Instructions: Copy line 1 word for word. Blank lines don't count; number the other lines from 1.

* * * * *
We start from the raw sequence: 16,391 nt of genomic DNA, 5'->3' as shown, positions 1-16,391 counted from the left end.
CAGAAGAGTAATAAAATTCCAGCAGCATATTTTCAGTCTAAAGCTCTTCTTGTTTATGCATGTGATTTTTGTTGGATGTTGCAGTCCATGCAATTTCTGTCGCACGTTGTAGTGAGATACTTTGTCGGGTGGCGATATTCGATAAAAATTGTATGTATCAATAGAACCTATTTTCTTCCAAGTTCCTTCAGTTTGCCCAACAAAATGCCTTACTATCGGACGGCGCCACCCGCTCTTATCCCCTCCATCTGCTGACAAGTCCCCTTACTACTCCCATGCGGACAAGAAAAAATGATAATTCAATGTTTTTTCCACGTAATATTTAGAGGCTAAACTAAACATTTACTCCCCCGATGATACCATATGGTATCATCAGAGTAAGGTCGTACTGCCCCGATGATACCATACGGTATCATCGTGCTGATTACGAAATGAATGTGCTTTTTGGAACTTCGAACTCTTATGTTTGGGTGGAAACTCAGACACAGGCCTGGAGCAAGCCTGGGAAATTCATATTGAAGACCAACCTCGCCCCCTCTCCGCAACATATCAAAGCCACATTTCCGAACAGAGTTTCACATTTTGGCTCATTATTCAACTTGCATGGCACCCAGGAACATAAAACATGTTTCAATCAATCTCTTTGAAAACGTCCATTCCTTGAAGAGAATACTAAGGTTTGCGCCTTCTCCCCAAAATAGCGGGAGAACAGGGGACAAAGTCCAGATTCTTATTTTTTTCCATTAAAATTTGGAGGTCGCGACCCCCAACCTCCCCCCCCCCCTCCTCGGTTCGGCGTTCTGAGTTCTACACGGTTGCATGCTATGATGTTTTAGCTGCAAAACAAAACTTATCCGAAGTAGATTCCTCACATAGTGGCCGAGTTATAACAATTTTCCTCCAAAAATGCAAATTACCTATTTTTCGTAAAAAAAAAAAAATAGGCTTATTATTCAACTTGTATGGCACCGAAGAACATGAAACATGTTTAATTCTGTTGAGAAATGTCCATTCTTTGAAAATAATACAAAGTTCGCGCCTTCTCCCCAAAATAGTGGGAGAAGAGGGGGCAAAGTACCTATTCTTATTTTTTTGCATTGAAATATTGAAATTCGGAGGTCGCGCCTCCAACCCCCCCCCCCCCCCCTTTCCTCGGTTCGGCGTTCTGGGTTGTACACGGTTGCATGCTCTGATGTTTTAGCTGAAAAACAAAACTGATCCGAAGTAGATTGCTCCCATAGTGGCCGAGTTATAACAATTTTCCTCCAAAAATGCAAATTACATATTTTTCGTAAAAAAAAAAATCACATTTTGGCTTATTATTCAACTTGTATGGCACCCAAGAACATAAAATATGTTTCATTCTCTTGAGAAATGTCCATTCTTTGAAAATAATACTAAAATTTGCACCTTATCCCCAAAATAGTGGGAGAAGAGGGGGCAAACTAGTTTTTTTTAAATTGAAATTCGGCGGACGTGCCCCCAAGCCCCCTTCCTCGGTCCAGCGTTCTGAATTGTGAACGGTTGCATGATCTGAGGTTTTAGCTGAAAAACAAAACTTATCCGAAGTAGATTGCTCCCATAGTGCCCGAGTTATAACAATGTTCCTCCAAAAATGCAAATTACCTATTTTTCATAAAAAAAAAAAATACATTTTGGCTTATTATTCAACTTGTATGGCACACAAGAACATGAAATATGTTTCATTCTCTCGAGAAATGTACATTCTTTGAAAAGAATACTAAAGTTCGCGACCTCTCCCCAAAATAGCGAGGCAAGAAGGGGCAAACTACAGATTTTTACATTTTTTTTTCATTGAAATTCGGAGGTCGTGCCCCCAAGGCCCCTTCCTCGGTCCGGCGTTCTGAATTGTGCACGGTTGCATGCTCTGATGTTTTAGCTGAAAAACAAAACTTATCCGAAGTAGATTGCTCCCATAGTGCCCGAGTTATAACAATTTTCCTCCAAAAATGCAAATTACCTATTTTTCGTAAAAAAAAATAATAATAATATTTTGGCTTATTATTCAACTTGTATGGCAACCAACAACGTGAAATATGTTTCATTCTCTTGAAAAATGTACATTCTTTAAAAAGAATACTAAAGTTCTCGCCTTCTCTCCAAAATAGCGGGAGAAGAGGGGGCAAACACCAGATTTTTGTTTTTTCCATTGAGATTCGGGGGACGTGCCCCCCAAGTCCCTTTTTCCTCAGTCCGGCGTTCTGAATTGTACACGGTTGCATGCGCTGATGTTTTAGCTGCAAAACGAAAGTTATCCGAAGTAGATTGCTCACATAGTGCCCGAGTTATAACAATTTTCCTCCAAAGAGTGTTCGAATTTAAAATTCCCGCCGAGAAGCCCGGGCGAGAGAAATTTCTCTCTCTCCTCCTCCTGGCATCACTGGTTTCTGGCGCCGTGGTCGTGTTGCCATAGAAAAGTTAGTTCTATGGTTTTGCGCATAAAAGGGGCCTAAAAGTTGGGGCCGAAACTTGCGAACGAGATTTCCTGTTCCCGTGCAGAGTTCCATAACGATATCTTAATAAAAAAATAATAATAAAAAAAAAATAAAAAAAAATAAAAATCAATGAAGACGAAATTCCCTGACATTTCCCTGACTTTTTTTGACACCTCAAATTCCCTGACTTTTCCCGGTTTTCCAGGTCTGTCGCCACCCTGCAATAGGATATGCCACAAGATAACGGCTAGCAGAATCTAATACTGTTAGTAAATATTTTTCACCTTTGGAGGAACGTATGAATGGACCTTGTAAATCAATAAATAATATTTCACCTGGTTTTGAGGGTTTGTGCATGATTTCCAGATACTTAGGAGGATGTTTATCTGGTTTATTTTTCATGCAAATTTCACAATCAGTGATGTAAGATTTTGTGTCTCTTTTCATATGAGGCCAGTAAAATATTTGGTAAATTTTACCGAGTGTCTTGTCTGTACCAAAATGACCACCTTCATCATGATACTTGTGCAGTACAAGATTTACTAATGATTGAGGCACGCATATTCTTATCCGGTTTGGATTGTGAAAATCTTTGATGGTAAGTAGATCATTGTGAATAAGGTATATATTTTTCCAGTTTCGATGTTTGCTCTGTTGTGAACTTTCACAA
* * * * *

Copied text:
We start from the raw sequence: 16,391 nt of genomic DNA, 5'->3' as shown, positions 1-16,391 counted from the left end.